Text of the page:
Community shows a way to reduce water use

(This column was first published on Rock The Capital, Oct. 21, 2011.) It is said that that much of the county in which I live is only 30-45 days away from drought. The land beneath the houses and pavement is nearly solid – compacted dried clay virtually incapable of storing water. We turn on ourRead more

Pennsylvania’s parallel governments: a journey to The Outer Limits

For decades, science fiction has been telling of parallel universes. I was introduced to the idea in my youth by “The Twilight Zone,” a weekly television show that ran 1959 – 1964 and featured people in strange situations – often in places they thought they recognized, but were not where they thought they were –Read more

Pa. lawmakers find billions for Marcellus Shale Welfare Fund

It’s looking as though Pennsylvania lawmakers may repeat last year’s performance and get the 2013 budget approved in time for them to go home for the July 4 holiday. The hot dog industry is depending on them. To get it done, House and Senate Republicans (Democrats – at least those who would object – haveRead more

Some Marcellus-related companies may be boosting profits by importing illegal workers

A newspaper story Thursday reported a federal indictment against a Texas-based company accused of bringing illegal workers to Pennsylvania’s Marcellus Shale fracking fields. Coincidentally, workers in West Virginia are staffing road-side positions, protesting the practice of some Marcellus-related companies bringing out-of-state workers to take jobs for which local workers are available. “We have a lotRead more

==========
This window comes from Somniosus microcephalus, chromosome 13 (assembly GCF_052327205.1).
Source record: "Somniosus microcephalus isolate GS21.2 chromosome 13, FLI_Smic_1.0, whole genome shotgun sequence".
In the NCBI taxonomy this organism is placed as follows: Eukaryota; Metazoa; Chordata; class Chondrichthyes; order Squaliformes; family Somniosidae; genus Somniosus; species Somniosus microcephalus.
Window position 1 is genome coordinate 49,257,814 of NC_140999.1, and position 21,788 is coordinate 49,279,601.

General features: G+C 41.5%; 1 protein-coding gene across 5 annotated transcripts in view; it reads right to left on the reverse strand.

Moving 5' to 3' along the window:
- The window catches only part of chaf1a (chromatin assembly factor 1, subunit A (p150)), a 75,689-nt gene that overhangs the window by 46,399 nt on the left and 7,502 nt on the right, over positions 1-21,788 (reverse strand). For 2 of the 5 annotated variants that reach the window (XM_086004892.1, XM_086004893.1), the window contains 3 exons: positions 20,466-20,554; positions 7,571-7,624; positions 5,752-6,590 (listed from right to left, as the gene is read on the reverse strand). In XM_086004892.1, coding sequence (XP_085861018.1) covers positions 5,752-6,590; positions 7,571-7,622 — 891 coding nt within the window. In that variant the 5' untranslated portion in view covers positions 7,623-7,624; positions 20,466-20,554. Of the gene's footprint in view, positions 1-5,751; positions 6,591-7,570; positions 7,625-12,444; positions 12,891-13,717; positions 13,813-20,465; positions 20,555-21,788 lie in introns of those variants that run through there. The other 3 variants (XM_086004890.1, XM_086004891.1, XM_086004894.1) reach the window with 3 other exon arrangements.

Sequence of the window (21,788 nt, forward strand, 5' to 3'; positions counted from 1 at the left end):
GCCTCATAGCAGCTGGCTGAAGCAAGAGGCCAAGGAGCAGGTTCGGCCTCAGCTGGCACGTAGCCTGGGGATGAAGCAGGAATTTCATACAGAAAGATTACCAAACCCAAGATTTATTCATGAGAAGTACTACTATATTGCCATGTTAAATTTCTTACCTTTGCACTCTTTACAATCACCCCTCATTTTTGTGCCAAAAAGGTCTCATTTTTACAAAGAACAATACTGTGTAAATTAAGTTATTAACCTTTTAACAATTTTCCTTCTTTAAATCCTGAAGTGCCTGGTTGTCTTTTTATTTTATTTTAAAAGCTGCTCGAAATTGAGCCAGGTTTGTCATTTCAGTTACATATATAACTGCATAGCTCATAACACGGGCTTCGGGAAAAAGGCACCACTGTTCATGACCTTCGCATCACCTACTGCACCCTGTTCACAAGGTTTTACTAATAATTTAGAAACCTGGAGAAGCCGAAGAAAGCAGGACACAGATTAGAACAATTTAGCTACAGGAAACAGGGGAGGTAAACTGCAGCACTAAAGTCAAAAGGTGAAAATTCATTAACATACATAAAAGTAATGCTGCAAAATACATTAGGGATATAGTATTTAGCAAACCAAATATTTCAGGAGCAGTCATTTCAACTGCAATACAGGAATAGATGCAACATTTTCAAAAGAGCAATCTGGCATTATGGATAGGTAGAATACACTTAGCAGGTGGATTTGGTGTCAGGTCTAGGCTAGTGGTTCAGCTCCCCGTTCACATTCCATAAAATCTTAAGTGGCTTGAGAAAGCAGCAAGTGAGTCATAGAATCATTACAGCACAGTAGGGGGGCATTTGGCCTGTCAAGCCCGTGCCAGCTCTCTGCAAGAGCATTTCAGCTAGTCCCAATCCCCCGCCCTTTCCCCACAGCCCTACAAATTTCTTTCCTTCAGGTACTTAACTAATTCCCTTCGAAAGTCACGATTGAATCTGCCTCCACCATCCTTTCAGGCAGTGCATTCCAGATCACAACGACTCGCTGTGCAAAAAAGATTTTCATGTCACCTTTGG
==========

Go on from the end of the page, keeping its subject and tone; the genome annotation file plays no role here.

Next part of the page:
Sometimes it takes us all

Wind power, a Pennsylvania state politician recently said, is accomplishing one thing: spending taxpayer money. But there is growing evidence it is doing other, more positive things, such as creating jobs and supplying the electrical grid – with considerably less risk than the Keystone State’s other burgeoning energy source. Continue reading …Read more

Late may not be better than never

Last month, the EPA announced new regulations that will require natural gas drillers to capture the methane they ordinarily allow to escape before they cap their well. The new rules take effect in 2015. Last week, the Department of the Interior, Bureau of Land Management, announced proposed regulations that would require drillers to tell usRead more

Replacing humans with machines not necessarily a cost savings

The Messeder Space Pod (for want, at present, of a better name) finally is ready to go. My co-pilot in life and other travels went visiting her sister a couple months ago, and came home in love with an r-Pod, a small (18-foot) camper trailer not much bigger than the original space capsule that carriedRead more

Speaking of bullies – a case in point

Vermont residents would like to know what the heck is in their food. So they went to their legislature to ask for a law, and it looked for a time that their request would be honored. Unfortunately, Monsanto – the poster child for Genetically Modified groceries – informed the state that should it have theRead more

Hydroelectric power – an alternative to burning dead carbon lifeforms